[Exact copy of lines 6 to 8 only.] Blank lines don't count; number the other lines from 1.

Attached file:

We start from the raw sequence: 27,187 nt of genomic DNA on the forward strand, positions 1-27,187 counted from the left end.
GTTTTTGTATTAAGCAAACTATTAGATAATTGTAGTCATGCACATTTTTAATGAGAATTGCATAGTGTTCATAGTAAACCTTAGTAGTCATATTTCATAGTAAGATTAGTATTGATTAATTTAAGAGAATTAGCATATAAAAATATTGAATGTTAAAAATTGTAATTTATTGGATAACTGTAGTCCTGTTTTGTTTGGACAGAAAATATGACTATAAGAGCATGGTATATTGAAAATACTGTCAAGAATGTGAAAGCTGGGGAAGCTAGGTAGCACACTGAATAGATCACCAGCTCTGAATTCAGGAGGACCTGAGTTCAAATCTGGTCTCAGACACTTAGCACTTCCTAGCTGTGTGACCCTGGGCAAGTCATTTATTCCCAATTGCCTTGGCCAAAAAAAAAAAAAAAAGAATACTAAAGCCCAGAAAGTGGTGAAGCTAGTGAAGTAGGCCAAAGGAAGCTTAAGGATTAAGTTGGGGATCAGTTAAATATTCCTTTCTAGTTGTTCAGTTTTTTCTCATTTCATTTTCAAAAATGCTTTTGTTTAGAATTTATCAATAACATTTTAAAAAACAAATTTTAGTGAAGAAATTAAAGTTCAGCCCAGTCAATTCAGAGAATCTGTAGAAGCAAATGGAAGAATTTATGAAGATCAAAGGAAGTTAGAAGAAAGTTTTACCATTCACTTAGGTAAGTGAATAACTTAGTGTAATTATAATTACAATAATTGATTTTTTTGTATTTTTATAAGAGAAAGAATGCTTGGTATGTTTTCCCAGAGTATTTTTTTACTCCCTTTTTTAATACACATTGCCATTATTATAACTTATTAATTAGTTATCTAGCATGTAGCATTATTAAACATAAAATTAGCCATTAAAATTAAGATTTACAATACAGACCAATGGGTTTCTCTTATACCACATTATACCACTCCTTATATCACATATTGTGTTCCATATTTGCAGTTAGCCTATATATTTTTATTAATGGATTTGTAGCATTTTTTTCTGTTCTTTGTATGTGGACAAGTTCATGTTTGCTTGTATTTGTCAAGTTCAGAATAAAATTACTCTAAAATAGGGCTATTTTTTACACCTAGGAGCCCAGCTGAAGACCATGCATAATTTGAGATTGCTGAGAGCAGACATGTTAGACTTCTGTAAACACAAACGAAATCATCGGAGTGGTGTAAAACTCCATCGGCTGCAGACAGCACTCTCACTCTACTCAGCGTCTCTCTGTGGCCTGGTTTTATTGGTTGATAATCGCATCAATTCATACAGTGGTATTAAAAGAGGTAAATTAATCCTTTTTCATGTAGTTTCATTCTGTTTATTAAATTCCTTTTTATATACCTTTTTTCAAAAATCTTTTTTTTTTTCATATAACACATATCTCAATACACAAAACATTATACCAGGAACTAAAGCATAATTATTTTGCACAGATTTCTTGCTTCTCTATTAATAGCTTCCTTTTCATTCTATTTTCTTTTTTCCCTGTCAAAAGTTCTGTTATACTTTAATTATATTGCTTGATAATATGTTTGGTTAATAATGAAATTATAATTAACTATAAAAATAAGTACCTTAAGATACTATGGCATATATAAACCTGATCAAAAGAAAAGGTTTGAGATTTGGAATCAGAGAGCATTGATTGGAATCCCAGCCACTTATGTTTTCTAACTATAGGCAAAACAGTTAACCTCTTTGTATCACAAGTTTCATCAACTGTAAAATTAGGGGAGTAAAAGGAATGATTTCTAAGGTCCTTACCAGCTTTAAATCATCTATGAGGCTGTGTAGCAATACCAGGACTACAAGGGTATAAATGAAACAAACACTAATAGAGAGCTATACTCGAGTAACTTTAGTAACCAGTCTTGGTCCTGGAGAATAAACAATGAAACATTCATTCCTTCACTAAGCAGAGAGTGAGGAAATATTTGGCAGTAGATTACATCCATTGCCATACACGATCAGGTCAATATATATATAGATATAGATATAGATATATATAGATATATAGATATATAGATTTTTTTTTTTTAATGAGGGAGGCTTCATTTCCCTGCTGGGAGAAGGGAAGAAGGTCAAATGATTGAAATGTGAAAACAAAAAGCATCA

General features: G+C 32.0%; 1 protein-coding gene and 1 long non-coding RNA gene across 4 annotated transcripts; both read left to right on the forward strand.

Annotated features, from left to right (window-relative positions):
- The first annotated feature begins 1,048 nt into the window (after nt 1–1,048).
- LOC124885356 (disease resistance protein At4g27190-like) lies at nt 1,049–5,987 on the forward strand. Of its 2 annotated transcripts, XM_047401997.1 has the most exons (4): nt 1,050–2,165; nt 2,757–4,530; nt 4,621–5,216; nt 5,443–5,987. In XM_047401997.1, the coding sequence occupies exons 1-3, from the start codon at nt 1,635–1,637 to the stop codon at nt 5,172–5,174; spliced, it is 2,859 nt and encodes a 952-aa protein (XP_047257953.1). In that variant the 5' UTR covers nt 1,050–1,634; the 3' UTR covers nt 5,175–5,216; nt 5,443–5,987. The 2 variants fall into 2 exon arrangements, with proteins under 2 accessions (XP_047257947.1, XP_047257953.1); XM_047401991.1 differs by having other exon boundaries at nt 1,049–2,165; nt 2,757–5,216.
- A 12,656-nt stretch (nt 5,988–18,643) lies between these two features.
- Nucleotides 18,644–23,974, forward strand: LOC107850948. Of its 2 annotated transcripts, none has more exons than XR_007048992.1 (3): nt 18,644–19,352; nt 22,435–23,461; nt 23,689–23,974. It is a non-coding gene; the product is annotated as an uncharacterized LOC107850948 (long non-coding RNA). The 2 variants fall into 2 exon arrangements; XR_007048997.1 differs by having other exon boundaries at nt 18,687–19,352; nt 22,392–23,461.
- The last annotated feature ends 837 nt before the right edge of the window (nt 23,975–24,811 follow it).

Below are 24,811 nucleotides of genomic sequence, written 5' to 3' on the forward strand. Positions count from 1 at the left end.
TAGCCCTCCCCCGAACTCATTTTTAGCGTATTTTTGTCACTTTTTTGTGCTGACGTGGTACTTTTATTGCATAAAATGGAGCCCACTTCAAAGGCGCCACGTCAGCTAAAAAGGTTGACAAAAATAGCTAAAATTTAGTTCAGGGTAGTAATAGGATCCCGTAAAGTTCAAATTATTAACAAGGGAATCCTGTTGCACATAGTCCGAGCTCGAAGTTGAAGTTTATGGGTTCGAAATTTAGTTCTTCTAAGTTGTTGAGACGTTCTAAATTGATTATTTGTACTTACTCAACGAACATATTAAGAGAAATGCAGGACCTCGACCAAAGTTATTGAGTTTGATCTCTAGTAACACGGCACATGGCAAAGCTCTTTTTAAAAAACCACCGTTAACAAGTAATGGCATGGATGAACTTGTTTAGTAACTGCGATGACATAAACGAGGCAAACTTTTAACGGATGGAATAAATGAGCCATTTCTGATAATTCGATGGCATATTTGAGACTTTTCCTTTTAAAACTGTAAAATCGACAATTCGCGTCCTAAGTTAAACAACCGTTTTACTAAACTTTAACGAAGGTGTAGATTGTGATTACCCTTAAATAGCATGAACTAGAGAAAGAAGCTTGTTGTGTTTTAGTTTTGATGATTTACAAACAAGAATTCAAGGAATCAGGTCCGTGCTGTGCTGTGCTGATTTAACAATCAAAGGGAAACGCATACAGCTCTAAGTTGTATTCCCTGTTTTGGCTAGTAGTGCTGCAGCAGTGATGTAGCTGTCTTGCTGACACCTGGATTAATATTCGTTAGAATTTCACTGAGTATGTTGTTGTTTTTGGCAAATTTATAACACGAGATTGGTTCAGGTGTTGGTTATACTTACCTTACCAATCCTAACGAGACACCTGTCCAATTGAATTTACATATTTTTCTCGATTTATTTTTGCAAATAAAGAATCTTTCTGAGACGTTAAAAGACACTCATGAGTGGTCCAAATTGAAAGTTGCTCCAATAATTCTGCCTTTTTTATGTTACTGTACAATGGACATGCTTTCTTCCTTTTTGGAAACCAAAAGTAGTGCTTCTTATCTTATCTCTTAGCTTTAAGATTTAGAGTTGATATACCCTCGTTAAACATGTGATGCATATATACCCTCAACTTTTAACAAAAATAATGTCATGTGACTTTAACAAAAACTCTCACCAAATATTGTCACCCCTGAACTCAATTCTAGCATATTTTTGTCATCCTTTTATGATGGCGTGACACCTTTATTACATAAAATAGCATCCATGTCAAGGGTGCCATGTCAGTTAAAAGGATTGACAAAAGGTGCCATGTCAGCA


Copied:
- LOC124885356 (disease resistance protein At4g27190-like) lies at nt 1,049–5,987 on the forward strand. Of its 2 annotated transcripts, XM_047401997.1 has the most exons (4): nt 1,050–2,165; nt 2,757–4,530; nt 4,621–5,216; nt 5,443–5,987. In XM_047401997.1, the coding sequence occupies exons 1-3, from the start codon at nt 1,635–1,637 to the stop codon at nt 5,172–5,174; spliced, it is 2,859 nt and encodes a 952-aa protein (XP_047257953.1). In that variant the 5' UTR covers nt 1,050–1,634; the 3' UTR covers nt 5,175–5,216; nt 5,443–5,987. The 2 variants fall into 2 exon arrangements, with proteins under 2 accessions (XP_047257947.1, XP_047257953.1); XM_047401991.1 differs by having other exon boundaries at nt 1,049–2,165; nt 2,757–5,216.
- A 12,656-nt stretch (nt 5,988–18,643) lies between these two features.
- Nucleotides 18,644–23,974, forward strand: LOC107850948. Of its 2 annotated transcripts, none has more exons than XR_007048992.1 (3): nt 18,644–19,352; nt 22,435–23,461; nt 23,689–23,974. It is a non-coding gene; the product is annotated as an uncharacterized LOC107850948 (long non-coding RNA). The 2 variants fall into 2 exon arrangements; XR_007048997.1 differs by having other exon boundaries at nt 18,687–19,352; nt 22,392–23,461.